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Discussion in 'Dog Health and Nutrition' started by kate_7590, Aug 21, 2013.
i feel I should maybe put together a first aid box for my gang....what do I need?
This is a good idea... I can't believe I don't have a dog first aid kit already
Pro kolin paste
Think that's it, I know some people have a lot more
Not a great deal in mine as yet, apart from calmatives, Piriton, ranitidine, gaviscon, sudocrem, cotton wool balls, ear cleanser, Thornit, Savlon liquid, dog socks and boots and one or two other things.
Smokeybear is the person to ask - she posted on another site a fabulous list of really useful items.
Pocket Emergency Kit (for out on long walks)
Melolin Non-adherent dressing
Leg of tights for muzzle or tourniquet or to wrap up ears in case of injury
Urtica Urens/Apis Mel for stings (can use Piriton)
Tweezers (for thorns and splinters)
Instant Ice Pak
Sterile Saline solution pod (cleaning out wounds and eyes)
Vets phone number and mobile phone
Wire cutters in case dog gets caught in wire
A few crystals of Washing Soda (to induce vomiting if dog has ingested poison etc)
Main First Aid Kit (always kept in car)
More of the above
Windeze or Infacol (contains simethicone for bloat)
Glucogel and Manuka honey for weakness/collapse.
Superglue for cut pads
Intrasite gel (deep wounds)
Electrolytes, slippery elm and probiotics (for diarrhoea)
Aloe Vera Gel
Arnica (for pain) plus other homeopathic remedies
Dog Boots (disposable and reusable)
Clingfilm (for burns/innards escape)
Foil Blanket (in case of shock)
When out with the dogs in the fields around the house I have a saline pod, a rolled bandage and antihistamine tablets in my walking belt/bumbag. Those three things cover most accidents that might happen on a walk - saline to wash out eyes/wounds, bandage that can be used tightly to stem bleeding, or loosely to cover light bleeding or used as an emergency muzzle, and antihistamine tablets for stings and bites.
At home my main first aid kit consists of;
Pro Kolin paste
Coflex cohesive bandages
Petflex no-chew cohesive bandage
Non-addesive dressing pads
Cleanocular eye wash
Lubrithal eye gel
Cleanaural ear cleaner
Canaural ear drops
O'tom tick twister
Shaws paw wax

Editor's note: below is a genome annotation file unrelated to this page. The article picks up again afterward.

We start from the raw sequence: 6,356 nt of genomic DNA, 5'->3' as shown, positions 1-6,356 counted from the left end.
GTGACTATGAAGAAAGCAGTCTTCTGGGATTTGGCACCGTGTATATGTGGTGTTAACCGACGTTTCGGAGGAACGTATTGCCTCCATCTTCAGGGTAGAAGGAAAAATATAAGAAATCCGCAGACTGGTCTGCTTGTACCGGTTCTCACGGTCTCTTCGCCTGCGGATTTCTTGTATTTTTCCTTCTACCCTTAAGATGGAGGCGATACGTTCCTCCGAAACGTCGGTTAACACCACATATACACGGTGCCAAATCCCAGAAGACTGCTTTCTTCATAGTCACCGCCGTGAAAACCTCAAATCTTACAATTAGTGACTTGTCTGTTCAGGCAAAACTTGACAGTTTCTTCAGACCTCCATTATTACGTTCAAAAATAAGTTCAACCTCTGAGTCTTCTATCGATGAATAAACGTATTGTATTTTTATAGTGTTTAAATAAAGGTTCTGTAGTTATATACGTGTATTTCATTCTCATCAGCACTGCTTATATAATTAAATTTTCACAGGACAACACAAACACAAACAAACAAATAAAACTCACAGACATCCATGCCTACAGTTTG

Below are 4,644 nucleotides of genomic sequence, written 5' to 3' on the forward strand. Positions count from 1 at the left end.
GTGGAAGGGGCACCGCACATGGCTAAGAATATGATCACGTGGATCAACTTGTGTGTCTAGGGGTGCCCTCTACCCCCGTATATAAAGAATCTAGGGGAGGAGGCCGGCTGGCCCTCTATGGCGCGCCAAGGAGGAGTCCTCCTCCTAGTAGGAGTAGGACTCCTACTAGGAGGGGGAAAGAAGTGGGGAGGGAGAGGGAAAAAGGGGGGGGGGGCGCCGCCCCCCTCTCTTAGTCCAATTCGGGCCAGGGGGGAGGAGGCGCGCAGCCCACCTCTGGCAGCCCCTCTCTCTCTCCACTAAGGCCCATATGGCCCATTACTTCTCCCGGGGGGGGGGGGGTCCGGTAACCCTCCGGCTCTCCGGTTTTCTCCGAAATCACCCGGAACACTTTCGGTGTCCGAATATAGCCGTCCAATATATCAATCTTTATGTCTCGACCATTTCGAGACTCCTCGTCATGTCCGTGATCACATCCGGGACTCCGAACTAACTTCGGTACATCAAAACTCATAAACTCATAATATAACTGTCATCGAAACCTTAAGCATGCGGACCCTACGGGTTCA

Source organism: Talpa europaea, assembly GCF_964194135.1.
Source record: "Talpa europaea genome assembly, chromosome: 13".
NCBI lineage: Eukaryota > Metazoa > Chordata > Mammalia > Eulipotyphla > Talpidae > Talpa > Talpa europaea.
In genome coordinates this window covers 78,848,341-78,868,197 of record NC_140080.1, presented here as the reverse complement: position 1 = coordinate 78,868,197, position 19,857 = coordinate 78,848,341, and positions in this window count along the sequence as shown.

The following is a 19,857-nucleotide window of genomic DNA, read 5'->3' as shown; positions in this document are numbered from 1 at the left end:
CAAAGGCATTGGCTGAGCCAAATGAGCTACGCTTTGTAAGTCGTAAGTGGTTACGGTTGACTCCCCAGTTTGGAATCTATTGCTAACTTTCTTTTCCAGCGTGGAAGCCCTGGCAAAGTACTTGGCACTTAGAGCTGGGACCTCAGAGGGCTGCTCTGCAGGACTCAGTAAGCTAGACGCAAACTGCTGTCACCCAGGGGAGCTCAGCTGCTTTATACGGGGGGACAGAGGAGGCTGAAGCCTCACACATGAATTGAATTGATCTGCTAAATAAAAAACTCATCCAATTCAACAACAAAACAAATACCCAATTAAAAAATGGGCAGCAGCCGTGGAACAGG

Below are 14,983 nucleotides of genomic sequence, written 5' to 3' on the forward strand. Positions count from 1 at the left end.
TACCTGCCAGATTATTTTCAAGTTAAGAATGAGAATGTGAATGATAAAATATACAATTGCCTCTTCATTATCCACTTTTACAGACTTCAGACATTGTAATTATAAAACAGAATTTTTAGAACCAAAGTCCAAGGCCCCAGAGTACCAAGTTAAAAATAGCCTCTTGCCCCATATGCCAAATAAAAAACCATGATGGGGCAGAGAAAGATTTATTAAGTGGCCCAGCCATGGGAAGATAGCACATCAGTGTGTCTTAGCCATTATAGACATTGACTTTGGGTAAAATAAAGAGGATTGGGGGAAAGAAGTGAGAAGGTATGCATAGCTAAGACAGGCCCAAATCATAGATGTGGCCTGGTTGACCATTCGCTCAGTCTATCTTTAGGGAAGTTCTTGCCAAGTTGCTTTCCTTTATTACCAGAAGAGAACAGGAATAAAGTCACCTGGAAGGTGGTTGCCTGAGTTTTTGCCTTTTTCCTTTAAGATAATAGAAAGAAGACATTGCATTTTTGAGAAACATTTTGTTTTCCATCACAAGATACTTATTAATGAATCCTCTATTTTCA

Vitamin E oil
Vetzyme wound powder
Athletes foot powder (for hotspots)
Instant ice pack
With breeds prone to bloat it's a good idea to keep liquid Simethicone on hand.
Which is why I have Windeze or Infacol in my FA box.
Of course there is no point in having a FA kit if you have no idea how to administer it, hence why attending a (Good) FA course is essential.
Most people have no idea of what the normal TPR is for THEIR dog(s) and so would be unable to determine whether or not the dog requires medical attention in the first place unfortunately.
FA boxes should contain only what is needed in the event of an emergency, not the entire contents of the vet
Unless of course you are, like me, always on the road when having everything to hand may be essential.
As SB rightly pointed out, I wouldn't have a clue how and when to administer half of that stuff! My first aid kit is built up of stuff that I have used and needed in the past, and therefore know how to use. I wouldn't buy something without knowing how or when it is appropriate to administer.
We have metacam, canaural, sudocrem, medicated talc, wraps and bandages...and that's about it. I am sure it will grow as we are subject to more incidents- although I really hope not!
When Betty was bitten and had a hole in her back, I wouldn't have put anything in/on it even if I did have experience. I just put pressure on it and took her straight to the vet. Saying that though, when she was attacked on many occasions by Ruby, I gave her a once over, cleaned any small wounds and administered some metacam based on my judgement of her injuries not been "vet worthy".
As a side note, can you administer gavascon to dogs?
Betty went through a phase of vomiting a fair bit and the vet suggested it was due to indigestion/heartburn and gave me some (very expensive, very small) liquid which he described as like gavascon for dogs. I have read that you can give Pepto Bismol to dogs but wasn't aware of being able to use Gavascon.
Gaviscon is not a FA issue though is it?
And I would not give any medicine to my dog without vet advice.
FA is about maintaining respiration, heartbeat and stopping blood loss basically.
CPR for dogs is rarely successful but it gives the owner something to do, and the rest is about preventing deterioration and promoting recovery; same as in humans.
Fortunately I am qualified in both!